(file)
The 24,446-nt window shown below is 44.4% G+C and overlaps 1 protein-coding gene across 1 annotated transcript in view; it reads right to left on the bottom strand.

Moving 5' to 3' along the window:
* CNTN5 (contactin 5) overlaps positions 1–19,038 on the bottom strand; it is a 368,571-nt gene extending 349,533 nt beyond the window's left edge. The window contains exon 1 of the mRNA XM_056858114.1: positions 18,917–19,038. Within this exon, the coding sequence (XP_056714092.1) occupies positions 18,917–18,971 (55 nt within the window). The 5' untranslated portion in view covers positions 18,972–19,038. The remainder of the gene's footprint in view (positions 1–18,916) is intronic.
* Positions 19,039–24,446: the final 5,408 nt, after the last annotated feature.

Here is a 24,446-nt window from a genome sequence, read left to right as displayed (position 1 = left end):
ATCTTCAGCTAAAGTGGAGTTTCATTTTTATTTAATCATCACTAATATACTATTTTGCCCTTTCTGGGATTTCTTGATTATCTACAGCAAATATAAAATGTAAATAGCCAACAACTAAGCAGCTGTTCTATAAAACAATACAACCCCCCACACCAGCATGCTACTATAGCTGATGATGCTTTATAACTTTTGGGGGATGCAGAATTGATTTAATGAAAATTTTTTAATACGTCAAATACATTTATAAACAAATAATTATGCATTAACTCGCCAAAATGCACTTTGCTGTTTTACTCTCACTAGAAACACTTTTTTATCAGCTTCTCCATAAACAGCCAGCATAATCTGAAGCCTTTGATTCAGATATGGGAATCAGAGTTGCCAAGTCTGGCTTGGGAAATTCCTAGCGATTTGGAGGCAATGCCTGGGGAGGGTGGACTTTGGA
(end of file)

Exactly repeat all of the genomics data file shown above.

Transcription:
The 24,446-nt window shown below is 44.4% G+C and overlaps 1 protein-coding gene across 1 annotated transcript in view; it reads right to left on the bottom strand.

Moving 5' to 3' along the window:
* CNTN5 (contactin 5) overlaps positions 1–19,038 on the bottom strand; it is a 368,571-nt gene extending 349,533 nt beyond the window's left edge. The window contains exon 1 of the mRNA XM_056858114.1: positions 18,917–19,038. Within this exon, the coding sequence (XP_056714092.1) occupies positions 18,917–18,971 (55 nt within the window). The 5' untranslated portion in view covers positions 18,972–19,038. The remainder of the gene's footprint in view (positions 1–18,916) is intronic.
* Positions 19,039–24,446: the final 5,408 nt, after the last annotated feature.

Here is a 24,446-nt window from a genome sequence, read left to right as displayed (position 1 = left end):
ATCTTCAGCTAAAGTGGAGTTTCATTTTTATTTAATCATCACTAATATACTATTTTGCCCTTTCTGGGATTTCTTGATTATCTACAGCAAATATAAAATGTAAATAGCCAACAACTAAGCAGCTGTTCTATAAAACAATACAACCCCCCACACCAGCATGCTACTATAGCTGATGATGCTTTATAACTTTTGGGGGATGCAGAATTGATTTAATGAAAATTTTTTAATACGTCAAATACATTTATAAACAAATAATTATGCATTAACTCGCCAAAATGCACTTTGCTGTTTTACTCTCACTAGAAACACTTTTTTATCAGCTTCTCCATAAACAGCCAGCATAATCTGAAGCCTTTGATTCAGATATGGGAATCAGAGTTGCCAAGTCTGGCTTGGGAAATTCCTAGCGATTTGGAGGCAATGCCTGGGGAGGGTGGACTTTGGA